Instead of referring to the biographic tradition in order to make sense of the stylometric data obtained by Janell and Kaluscha, Platonic studies took a very different course. In 1920 L. Billig argued that Kaluscha treated the Sophist as a rhythmically homogeneous work, which in his view it was not. He drew the dividing line between the late dialogues and the rest of Plato’s works through the middle of the Sophist. He claimed to have found that the first and the final sections of the Sophist, devoted to dichotomy, exhibited none of the prose-rhythms characteristic of Plato’s late style, whereas the digression devoted to Being and Not-Being did (5). On his data, the rhythms of the digression are the same as in the Politicus, whereas those of the main part of the work resemble the rhythm of the Timaeus; the Timaeus in its turn is characterized by equability of rhythm which it has in common with the Republic(6).
In the 1950s G. E. L. Owen published his thesis that Plato in his most mature stage abandoned the Forms in favour of a conceptual analysis somewhat akin to the analytical philosophy then cultivated at Oxford and Cambridge. Unhappy about the position of the Timaeus, in which the theory of Forms is prominent, among Plato's late dialogues, and relying on the correctness of Billig’s investigation concerning the rhythmic clausulae, he separated the Timaeus from the late six, attaching it closely to the Republic, and placed the Phaedrus, Parmenides, and Cratylus together with the Sophist, Politicus, Philebus and Laws in the group of dialogues belonging to the last, critical, and most mature stage of Plato’s philosophy (7). As will be seen, Owen was mistaken in his reliance on Billig.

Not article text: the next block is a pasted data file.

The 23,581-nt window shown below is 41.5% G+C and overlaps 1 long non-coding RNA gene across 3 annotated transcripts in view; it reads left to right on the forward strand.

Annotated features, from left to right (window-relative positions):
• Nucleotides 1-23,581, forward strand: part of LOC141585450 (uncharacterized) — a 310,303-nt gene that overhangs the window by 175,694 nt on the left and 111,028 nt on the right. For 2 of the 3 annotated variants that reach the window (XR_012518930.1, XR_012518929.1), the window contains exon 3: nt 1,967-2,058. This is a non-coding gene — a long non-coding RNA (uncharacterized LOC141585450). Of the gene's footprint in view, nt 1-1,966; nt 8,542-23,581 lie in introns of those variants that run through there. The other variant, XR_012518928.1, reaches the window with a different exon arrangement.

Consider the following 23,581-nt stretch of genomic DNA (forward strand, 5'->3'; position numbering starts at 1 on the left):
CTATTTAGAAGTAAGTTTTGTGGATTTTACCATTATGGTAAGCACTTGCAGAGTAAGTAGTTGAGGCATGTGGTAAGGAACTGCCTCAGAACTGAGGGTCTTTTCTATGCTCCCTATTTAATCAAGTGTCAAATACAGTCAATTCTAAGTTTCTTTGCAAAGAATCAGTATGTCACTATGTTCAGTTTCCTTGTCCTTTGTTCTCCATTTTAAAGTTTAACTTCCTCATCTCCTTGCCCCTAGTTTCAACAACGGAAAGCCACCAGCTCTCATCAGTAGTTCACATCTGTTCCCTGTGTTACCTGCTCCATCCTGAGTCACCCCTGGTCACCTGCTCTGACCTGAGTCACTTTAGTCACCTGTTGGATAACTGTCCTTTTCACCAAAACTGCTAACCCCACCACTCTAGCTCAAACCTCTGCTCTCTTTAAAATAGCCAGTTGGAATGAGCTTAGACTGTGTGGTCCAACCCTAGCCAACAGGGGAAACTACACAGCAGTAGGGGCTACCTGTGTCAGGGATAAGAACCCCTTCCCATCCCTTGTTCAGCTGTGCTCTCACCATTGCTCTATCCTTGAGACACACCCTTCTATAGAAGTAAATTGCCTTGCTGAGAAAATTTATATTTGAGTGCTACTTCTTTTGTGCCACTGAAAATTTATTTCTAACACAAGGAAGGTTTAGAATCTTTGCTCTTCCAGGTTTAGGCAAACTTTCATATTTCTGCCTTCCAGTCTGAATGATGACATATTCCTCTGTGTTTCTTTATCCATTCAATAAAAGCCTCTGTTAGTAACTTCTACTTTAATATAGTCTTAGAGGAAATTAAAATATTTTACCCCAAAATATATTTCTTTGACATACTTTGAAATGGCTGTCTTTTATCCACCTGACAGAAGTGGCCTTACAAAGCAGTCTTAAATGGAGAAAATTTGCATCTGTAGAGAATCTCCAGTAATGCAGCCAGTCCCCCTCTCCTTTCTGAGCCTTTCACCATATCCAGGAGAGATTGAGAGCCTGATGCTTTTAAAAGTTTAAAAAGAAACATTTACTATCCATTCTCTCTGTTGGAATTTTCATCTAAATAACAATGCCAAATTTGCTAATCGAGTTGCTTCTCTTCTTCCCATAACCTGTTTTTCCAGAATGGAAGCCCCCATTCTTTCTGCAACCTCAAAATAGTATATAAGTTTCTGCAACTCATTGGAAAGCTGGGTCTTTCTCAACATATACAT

In 1958 Brandwood defended his ‘Thesis’, in which he surveyed and tested stylometric works of the past, finding in them serious flaws, such as mistakes concerning the simple calculation of frequency of chosen particles, on which the allotted chronological position of Plato’s dialogues was based. He found mistakes even in Janell’s investigation of the frequency of hiatus and in Kaluscha’s investigation of rhythmic clausulae, but in these two cases the mistakes found were minor, and did not impede the correctness of the obtained results as far as the stylometric proximity of investigated dialogues to each other was concerned. But he himself made a curious mistake when he wrote in reference to Owen: ‘Because his interpretation of Plato’s philosophy required a considerably earlier position for the Timaeus than that traditionally allotted to it, Owen accepted the results of Kaluscha’s and Billig’s investigations.’(8) This statement is misleading, for Kaluscha had firmly maintained that the Timaeus belonged to the group of the late six dialogues (9). Moreover,Brandwood found that the Timaeus was even closer to the Laws than Kaluscha had maintained. For although Kaluscha noticed that in the Timaeus as in the Sophist three of the five highest rhythmic frequencies coincide with those of the Laws, he failed to observe that in the Laws Plato avoided hexameter endings, which according to Brandwood are in the Timaeus slightly less common than in the Sophist (Brandwood 1990, p. 173). Concerning the Phaedrus, Theaetetus and Parmenides,Brandwood asks whether these dialogues belong to the late group on the criterion of the rhythmic clausulae, and replies: ‘No, Kaluscha declared, “since they have absolutely nothing in common with it; they belong to the earlier period when Plato had little concern for the rhythmic clausulae”.’ (Brandwood 1958, p. 306)